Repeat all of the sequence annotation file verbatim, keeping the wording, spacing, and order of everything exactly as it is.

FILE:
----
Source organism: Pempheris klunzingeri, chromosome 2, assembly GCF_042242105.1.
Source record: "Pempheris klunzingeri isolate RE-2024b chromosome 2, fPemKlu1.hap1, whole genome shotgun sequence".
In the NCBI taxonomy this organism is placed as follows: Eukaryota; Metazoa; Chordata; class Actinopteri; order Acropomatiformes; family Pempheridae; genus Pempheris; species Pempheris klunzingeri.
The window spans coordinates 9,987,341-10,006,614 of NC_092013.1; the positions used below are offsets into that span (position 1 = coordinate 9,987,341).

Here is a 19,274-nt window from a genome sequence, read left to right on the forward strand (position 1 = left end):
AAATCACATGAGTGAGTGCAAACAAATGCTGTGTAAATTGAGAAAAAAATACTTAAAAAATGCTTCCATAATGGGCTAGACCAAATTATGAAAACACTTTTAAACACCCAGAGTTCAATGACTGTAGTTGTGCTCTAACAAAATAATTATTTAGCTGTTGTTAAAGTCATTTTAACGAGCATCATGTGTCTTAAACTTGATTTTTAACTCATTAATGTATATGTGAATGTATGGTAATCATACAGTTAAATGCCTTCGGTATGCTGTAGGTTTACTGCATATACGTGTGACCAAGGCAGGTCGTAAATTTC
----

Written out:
Source organism: Pempheris klunzingeri, chromosome 2, assembly GCF_042242105.1.
Source record: "Pempheris klunzingeri isolate RE-2024b chromosome 2, fPemKlu1.hap1, whole genome shotgun sequence".
In the NCBI taxonomy this organism is placed as follows: Eukaryota; Metazoa; Chordata; class Actinopteri; order Acropomatiformes; family Pempheridae; genus Pempheris; species Pempheris klunzingeri.
The window spans coordinates 9,987,341-10,006,614 of NC_092013.1; the positions used below are offsets into that span (position 1 = coordinate 9,987,341).

Here is a 19,274-nt window from a genome sequence, read left to right on the forward strand (position 1 = left end):
AAATCACATGAGTGAGTGCAAACAAATGCTGTGTAAATTGAGAAAAAAATACTTAAAAAATGCTTCCATAATGGGCTAGACCAAATTATGAAAACACTTTTAAACACCCAGAGTTCAATGACTGTAGTTGTGCTCTAACAAAATAATTATTTAGCTGTTGTTAAAGTCATTTTAACGAGCATCATGTGTCTTAAACTTGATTTTTAACTCATTAATGTATATGTGAATGTATGGTAATCATACAGTTAAATGCCTTCGGTATGCTGTAGGTTTACTGCATATACGTGTGACCAAGGCAGGTCGTAAATTTC